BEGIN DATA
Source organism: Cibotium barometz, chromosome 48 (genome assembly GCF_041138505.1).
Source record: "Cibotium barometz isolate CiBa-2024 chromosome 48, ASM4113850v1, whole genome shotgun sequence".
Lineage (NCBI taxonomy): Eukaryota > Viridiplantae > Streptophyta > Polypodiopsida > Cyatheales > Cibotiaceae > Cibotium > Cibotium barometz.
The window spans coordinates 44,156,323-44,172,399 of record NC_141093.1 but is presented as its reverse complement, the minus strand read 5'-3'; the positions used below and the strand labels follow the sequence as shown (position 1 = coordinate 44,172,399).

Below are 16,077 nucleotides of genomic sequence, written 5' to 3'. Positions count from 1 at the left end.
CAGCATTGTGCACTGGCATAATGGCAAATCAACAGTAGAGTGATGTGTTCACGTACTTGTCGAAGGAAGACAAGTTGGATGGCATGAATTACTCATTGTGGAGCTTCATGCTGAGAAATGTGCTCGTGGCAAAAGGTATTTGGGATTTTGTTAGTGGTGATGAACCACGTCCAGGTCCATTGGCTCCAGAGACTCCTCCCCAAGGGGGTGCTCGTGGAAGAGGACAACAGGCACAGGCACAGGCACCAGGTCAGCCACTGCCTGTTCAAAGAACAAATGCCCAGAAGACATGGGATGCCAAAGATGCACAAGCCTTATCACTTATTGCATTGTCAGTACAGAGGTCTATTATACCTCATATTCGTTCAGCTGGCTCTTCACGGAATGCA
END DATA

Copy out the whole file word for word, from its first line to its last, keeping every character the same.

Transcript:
Source organism: Cibotium barometz, chromosome 48 (genome assembly GCF_041138505.1).
Source record: "Cibotium barometz isolate CiBa-2024 chromosome 48, ASM4113850v1, whole genome shotgun sequence".
Lineage (NCBI taxonomy): Eukaryota > Viridiplantae > Streptophyta > Polypodiopsida > Cyatheales > Cibotiaceae > Cibotium > Cibotium barometz.
The window spans coordinates 44,156,323-44,172,399 of record NC_141093.1 but is presented as its reverse complement, the minus strand read 5'-3'; the positions used below and the strand labels follow the sequence as shown (position 1 = coordinate 44,172,399).

Below are 16,077 nucleotides of genomic sequence, written 5' to 3'. Positions count from 1 at the left end.
CAGCATTGTGCACTGGCATAATGGCAAATCAACAGTAGAGTGATGTGTTCACGTACTTGTCGAAGGAAGACAAGTTGGATGGCATGAATTACTCATTGTGGAGCTTCATGCTGAGAAATGTGCTCGTGGCAAAAGGTATTTGGGATTTTGTTAGTGGTGATGAACCACGTCCAGGTCCATTGGCTCCAGAGACTCCTCCCCAAGGGGGTGCTCGTGGAAGAGGACAACAGGCACAGGCACAGGCACCAGGTCAGCCACTGCCTGTTCAAAGAACAAATGCCCAGAAGACATGGGATGCCAAAGATGCACAAGCCTTATCACTTATTGCATTGTCAGTACAGAGGTCTATTATACCTCATATTCGTTCAGCTGGCTCTTCACGGAATGCA